Marina Palms stiffed broker on six-figure commission, lawsuit alleges

She represented the same buyer on another unit, boat slip and two parking spaces at Marina Palms

TRD MIAMI /
Jun.June 29, 2018 11:30 AM

Marina Palms Yacht Club and Residences, Yamile Espinosa and Michael Internoscia

A Kendall-based luxury residential broker is accusing the in-house sales team leader for the Marina Palms Yacht Club and Residences of squeezing her out of a deal involving a $5.5 million penthouse and a $440,000 boat slip sold to one of her clients, according to a recently filed lawsuit.

As a result, Yamile Espinosa is claiming the North Miami Beach project’s developers and their brokerage Marina Palms Realty owe her roughly $356,400, representing the 6 percent commission she would have made on the sale.

Espinosa and her firm Miami Grand Realty are suing Marina Palms Realty, its manager Michael Internoscia, and Marina Palms Residences North and Marina Palms Residences South, the development entities. All three companies are owned by The Plaza Group and The Devstar Group, which built the two-tower project at 17201 Biscayne Boulevard through a joint venture. The lawsuit was filed on May 22 in Miami-Dade Circuit Court.

According to the lawsuit, Internoscia sold the penthouse and the boat slip in early 2017 to Pablo Otero and his company Blue Marlin without Espinosa’s knowledge or participation, even though Espinosa is alleging he was aware that she represented the buyer in previous transactions at Marina Palms.

Michael J. Schlesinger, Espinosa’s lawyer, said his client is entitled to a commission because the developers signed off on an agreement registering her as the buyer’s broker.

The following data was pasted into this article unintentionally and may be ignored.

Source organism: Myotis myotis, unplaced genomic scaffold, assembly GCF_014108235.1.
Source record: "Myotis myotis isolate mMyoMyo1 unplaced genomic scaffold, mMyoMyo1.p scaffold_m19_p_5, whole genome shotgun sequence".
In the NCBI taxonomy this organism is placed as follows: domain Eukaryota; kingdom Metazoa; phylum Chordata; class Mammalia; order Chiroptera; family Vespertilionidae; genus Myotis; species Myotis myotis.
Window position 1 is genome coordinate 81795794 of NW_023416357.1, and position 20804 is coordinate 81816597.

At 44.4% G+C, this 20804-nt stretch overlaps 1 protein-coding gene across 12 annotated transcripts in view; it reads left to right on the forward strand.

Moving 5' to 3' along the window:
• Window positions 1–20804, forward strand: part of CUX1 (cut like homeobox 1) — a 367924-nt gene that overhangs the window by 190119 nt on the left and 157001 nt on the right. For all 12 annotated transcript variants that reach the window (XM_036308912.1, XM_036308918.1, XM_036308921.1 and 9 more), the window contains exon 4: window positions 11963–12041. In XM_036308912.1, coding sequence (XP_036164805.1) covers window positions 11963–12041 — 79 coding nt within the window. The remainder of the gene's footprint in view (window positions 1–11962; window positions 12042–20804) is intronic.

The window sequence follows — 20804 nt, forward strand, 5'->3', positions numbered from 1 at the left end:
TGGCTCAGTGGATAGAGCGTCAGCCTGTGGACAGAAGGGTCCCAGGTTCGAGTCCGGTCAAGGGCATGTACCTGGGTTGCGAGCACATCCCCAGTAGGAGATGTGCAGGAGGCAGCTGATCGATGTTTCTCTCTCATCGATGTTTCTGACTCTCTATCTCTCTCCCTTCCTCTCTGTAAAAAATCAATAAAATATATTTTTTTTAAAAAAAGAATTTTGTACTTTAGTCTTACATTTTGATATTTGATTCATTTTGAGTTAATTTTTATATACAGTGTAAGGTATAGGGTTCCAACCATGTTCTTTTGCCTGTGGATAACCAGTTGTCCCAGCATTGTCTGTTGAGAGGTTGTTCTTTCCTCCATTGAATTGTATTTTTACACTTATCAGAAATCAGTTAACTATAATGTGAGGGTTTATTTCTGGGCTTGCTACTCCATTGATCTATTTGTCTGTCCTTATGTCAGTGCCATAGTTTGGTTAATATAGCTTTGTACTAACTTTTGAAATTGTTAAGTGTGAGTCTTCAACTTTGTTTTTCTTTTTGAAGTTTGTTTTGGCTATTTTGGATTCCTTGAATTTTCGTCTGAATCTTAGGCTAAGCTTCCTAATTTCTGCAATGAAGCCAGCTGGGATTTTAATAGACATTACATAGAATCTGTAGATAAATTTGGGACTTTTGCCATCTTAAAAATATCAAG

“In my experience, developers pay commissions to outside brokers who register their clients at their development, even if the clients subsequently buys a different or an additional unit,” Schlesinger said. “This time-honored process is the life line of new construction condominium projects who rely primarily on soliciting outside brokers to sell their inventory to their domestic and foreign clients.”

A motion to dismiss the lawsuit filed by the developers’ lawyers claims that none of the agreements Espinosa signed granted her exclusive representation to other units that became available.

Attorneys for the developers did not immediately respond to a request for comment.

Espinosa and her brokerage claim they were purposefully excluded from participating in the penthouse and boat slip transaction and receiving a commission from Internoscia, the lawsuit alleges.

Espinosa claims she attempted to meet and discuss the issue with Internoscia and contacted the developers to put them on notice. However, the penthouse and boat slip were sold to Otero without Espinosa’s involvement.

According to the lawsuit, Otero and Blue Marlin retained Espinosa in July 2015 through his business representatives Juan and Walter Pipkin. When Espinosa could not find any resale properties that met Otero’s specifications, she recommended he consider looking at new construction condos, including Marina Palms.

Espinosa began requesting information on Marina Palms from the project’s exclusive developer representative, Jessica Bostwick, who provided her with information detailing amenities, pricing, and deposits for the available units at both the North Tower and South Tower. Espinosa also received an email from Marina Palms Realty sales associate Jennifer Markovich telling her outside brokers would receive a 6 percent commission and a new jet ski for selling developer units in both towers.

On Sept. 27, 2015 the Marina Palms associate emailed Espinosa information on an available unit in the north tower that met Otero’s specifications, as well as an available marina slip. Two days later, Espinosa brought Walter Pipkin — who was acting on behalf of Otero and Blue Marlin — to the Marina Palms sales center. She also registered Otero as a potential buyer.

According to the lawsuit, registering a potential buyer is done to avoid ambiguity or confusion as to which broker procured the buyers. “At this point, Espinosa was fully protected for any sales made to this buyer, Otero, or any companies related or affiliated with Otero at Marina Palms,” the complaint states.

Markovich also showed Espinosa and Pipkin a video presentation of the project and floor plans for units in both towers, identifying unsold units in the north and south towers. Pipkin recorded the presentation and sent it to Otero. Espinosa represented Otero when he purchased a unit on the 10th floor of the north tower and a boat slip. A few months later, she again represented Otero when he purchased two additional parking spaces.


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